On This Date: Knicks fire Larry Brown

June 23rd 2006: The New York Knicks fire Larry Brown

The New York Knicks fired Larry Brown, less than 1 year after signing a 5 year $50 million contract to coach the team. The team bottomed out to an embarrassing 23 wins amidst way more internal turmoil than victories.

The Larry Brown era was simply disastrous. The team gave Brown a $50 million to return home, less than 2 years after winning a championship with the Detroit Pistons. Brown privately lobbied to return home to New York while in the 2005 NBA Finals with the Detroit Pistons.

However, shortly into the regular season, Brown complained that the roster was not a fit for him. This wasn’t a new phenomenon with some of his previous stops. Brown would often bottom the team out as the front office eventually acquired players to fit into his offensive and defensive systems. The team would eventually turn around, win games and make the playoffs.

Unlike some of his previous stops, Brown publicly argued and embarrassed his players. The feuds embroiled the tabloids throughout the entire season. Stephon Marbury’s career was forever tarnished after the season. He even called sophomore Trevor Ariza “delusional.”

He came into odds with GM Isiah Thomas early on in the tenure. Brown wanted more veterans on the roster and Isiah stood pat only until the trade deadline. By that time, the Knicks were far out of the playoffs. Due to Brown’s requests, Isiah acquired Jalen Rose & traded Trevor Ariza for Steve Francis. The latter move was painful and short-sighted at the same time. Francis only lasted one more season with the Knicks while Ariza won a championship with the Lakers and remains a productive player in the NBA.

Near the end of the 2005-06 campaign, it looked like Brown publicly tried to sabotage the season. The 42 starting lineups was already strange, but Brown just embarrassed the Knicks organization with his public feuds. It left James Dolan with no choice but to fire Brown with 4 more years remaining on his contract. Fortunately, Dolan only had to pay Brown $18.5 million due to a settlement reached by both parties.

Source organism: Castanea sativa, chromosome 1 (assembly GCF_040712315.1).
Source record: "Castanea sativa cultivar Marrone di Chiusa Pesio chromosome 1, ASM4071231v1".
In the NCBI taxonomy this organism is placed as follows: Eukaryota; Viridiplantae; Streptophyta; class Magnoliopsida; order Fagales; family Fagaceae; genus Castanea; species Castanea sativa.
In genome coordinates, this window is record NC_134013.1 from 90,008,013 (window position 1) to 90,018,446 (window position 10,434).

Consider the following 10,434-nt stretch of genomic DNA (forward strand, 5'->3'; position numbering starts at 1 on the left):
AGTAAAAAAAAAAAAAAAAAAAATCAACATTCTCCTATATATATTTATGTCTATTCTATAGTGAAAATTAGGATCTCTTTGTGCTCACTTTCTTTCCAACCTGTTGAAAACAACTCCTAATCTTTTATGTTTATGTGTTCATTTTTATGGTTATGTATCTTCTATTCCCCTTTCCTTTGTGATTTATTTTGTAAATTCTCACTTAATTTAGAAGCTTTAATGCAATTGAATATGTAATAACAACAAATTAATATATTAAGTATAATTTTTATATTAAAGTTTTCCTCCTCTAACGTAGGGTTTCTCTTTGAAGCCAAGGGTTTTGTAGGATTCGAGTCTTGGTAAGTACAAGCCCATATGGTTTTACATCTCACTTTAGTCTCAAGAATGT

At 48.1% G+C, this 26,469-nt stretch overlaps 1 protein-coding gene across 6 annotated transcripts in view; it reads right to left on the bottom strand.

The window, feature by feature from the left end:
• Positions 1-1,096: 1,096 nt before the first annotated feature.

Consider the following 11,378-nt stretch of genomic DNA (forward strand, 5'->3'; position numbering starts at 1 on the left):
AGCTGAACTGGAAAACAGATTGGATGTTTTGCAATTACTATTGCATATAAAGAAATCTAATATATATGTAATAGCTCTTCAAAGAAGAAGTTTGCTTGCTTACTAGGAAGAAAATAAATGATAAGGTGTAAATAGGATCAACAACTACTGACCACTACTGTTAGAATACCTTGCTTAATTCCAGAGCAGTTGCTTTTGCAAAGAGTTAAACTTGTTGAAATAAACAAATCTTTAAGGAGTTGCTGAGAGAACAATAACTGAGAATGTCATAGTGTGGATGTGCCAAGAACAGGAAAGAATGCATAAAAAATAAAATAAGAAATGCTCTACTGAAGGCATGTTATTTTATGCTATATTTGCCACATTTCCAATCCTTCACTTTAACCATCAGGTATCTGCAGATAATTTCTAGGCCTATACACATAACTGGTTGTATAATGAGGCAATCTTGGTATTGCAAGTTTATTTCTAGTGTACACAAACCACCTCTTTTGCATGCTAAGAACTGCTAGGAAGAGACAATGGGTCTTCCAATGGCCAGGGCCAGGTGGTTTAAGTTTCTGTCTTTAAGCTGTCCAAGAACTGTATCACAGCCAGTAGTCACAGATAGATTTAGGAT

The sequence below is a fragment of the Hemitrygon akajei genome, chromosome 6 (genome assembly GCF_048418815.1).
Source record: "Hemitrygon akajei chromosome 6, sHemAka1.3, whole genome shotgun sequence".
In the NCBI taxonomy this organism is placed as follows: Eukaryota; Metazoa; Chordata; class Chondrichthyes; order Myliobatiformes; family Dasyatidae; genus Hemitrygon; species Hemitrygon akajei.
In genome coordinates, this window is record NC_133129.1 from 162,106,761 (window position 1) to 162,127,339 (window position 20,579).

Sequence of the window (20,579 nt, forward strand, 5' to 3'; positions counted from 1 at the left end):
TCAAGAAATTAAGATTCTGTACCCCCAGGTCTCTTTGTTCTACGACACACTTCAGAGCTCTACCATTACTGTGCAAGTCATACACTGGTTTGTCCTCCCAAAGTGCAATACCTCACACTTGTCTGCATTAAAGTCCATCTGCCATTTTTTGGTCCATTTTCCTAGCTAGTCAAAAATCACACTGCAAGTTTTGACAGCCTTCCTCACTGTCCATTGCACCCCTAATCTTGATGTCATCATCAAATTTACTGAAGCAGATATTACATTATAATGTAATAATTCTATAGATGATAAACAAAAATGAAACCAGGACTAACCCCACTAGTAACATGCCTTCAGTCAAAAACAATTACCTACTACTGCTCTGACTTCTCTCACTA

Brown has a reputation for leaving teams on a bad note. Like millennials today, Brown is quite nomadic in the coaching circles and organizations often got tired of his antics quickly.

After the firing, Dolan mandated Isiah Thomas to be the next head coach. He gave him the mandate to fix the team and show progress. For some crazy reason, Isiah got an extension in March 2007 and ended up coaching through the 2007-08 season before Donnie Walsh fired him.

On This Date: Knicks fire Isiah Thomas

April 18th 2008: Knicks fire Isiah Thomas

The Knicks & Donnie Walsh officially end the Isiah Thomas era on this date. After helping the Knicks reach the playoffs in the 2003-04 season, the Knicks went on a downward spiral the previous 4 seasons, winning 33 games twice and 23 games twice. The Knicks were in salary cap hell with long-term contracts and below mediocre talent. The team also had plenty of off-court drama with 5 head coaches (including Isiah), infighting in the locker room, and a sexual harassment scandal that ultimately ruined Isiah & Stephon Marbury’s tenure with the organization.